The Vampire Facial ® is protected by US Patent & Trademark Law. Only providers listed on this site are members of the Vampire Facial Provider Group, know the trade secrets of the Vampire Facial®, have agreed to use FDA approved equipment, and own license to use the "Vampire" name. Any others using the name "Vampire Facial" (or any variation) are not members of the group, are violating trademark/patent law, may be doing an inferior (even dangerous) procedure, and are subject to prosecution.
The vampire facial was only supposed to sound scary. Sure, it involves extracting the patient's own blood, isolating the platelet-rich plasma by spinning it in a centrifuge and then re-injecting it into the face. But the results are touted to be rejuvenated, smooth and supple skin, not an HIV or hepatitis scare, as clients of the VIP Spa in Albuquerque, N.M., are now facing.
In general, the average cost of vampire facelift is around USD1000 to USD1500, depending on a number of factors. One of the most important is the geography location of the clinic where the treatment is being conducted. In expensive cities such as New York City, Miami etc, the prices of vampire face lift tend to be higher than places such as Houston or Dallas.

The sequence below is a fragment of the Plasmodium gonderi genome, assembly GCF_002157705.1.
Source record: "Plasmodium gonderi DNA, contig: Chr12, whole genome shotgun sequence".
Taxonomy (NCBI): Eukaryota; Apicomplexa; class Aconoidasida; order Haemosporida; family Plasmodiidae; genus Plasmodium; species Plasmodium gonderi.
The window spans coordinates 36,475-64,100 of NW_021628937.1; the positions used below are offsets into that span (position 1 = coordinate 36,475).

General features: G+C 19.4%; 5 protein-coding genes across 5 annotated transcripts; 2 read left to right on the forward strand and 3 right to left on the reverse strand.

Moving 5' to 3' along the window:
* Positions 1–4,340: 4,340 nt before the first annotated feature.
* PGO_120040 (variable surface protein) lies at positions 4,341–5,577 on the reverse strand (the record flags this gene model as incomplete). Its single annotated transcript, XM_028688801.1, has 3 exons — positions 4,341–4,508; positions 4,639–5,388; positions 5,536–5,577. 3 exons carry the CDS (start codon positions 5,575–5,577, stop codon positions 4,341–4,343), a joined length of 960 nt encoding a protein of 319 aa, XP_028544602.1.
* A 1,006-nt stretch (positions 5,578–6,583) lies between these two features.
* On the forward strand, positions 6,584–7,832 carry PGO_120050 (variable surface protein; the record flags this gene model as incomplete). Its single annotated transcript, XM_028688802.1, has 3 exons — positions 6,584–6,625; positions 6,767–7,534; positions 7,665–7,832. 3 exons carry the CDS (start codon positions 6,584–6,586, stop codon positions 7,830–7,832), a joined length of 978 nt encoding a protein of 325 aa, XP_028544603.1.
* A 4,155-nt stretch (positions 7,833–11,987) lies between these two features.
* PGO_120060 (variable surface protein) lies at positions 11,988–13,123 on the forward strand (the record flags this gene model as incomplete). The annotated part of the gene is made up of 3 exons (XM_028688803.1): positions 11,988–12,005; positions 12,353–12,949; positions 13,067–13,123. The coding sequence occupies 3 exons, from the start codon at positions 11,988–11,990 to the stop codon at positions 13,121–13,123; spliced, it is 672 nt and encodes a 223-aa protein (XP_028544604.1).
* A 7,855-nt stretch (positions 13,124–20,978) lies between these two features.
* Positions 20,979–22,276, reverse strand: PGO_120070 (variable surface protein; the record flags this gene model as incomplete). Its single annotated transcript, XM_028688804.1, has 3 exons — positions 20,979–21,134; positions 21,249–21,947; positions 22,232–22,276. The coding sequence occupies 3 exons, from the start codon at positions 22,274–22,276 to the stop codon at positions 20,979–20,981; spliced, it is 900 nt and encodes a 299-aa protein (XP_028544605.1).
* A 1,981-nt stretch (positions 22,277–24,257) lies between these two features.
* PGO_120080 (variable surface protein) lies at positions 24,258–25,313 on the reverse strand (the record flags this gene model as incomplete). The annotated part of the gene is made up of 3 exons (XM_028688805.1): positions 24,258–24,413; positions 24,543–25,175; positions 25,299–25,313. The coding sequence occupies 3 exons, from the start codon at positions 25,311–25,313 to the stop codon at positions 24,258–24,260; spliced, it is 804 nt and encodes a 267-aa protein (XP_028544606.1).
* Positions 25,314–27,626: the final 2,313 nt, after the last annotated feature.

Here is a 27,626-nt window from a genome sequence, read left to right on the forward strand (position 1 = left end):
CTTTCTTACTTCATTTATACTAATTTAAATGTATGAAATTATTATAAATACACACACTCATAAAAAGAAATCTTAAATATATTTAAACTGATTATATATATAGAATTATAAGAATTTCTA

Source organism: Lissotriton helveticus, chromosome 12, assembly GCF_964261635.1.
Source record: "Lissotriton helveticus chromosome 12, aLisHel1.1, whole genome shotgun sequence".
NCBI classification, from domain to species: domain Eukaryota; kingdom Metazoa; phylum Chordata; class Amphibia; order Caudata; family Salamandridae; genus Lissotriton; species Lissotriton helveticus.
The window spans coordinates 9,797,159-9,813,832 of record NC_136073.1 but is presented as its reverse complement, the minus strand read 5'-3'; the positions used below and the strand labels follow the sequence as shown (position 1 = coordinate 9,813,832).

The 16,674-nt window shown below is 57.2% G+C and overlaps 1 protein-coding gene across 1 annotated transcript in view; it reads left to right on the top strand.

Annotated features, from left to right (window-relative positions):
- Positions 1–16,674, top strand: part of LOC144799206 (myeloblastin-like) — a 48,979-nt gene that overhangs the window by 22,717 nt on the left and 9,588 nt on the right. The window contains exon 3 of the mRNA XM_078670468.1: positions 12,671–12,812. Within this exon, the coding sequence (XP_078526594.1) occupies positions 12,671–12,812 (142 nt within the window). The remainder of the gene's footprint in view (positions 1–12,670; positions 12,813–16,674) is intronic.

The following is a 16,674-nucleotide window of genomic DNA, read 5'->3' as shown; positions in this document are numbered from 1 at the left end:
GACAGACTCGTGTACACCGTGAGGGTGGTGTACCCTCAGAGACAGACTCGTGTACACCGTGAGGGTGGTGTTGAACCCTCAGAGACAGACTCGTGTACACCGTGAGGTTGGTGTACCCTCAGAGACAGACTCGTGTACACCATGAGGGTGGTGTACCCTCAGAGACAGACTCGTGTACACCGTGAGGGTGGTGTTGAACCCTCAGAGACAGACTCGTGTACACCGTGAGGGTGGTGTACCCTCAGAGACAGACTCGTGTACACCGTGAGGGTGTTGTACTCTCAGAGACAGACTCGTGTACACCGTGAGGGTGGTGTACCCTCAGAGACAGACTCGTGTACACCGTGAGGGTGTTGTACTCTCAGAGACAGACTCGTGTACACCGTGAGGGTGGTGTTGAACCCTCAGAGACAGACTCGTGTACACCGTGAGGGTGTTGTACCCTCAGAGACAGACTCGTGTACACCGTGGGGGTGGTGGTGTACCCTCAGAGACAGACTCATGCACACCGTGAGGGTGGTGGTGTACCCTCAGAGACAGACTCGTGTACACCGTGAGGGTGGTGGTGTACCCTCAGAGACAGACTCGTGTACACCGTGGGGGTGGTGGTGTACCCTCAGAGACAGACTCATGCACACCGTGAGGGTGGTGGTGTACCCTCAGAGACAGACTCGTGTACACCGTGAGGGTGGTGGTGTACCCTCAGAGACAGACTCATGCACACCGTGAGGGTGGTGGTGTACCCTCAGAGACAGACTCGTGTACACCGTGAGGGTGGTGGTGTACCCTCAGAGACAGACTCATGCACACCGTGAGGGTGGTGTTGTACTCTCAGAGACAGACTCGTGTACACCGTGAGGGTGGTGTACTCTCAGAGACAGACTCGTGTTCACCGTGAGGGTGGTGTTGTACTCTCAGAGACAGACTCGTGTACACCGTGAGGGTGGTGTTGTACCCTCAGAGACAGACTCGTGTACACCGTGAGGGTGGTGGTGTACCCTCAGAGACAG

Typically, the process includes the initial blood draw, then running the blood through a centrifuge to isolate the platelets. You'll then receive microneedling or microdermabrasion just before your PRPs are slathered across your face. This can be accompanied with or without radio frequency, too. "It sounds gory and mysterious, but in fact, it is central to our evolving understanding of the physiology of the skin and advanced techniques with which to improve the quality of the skin," says Shamban.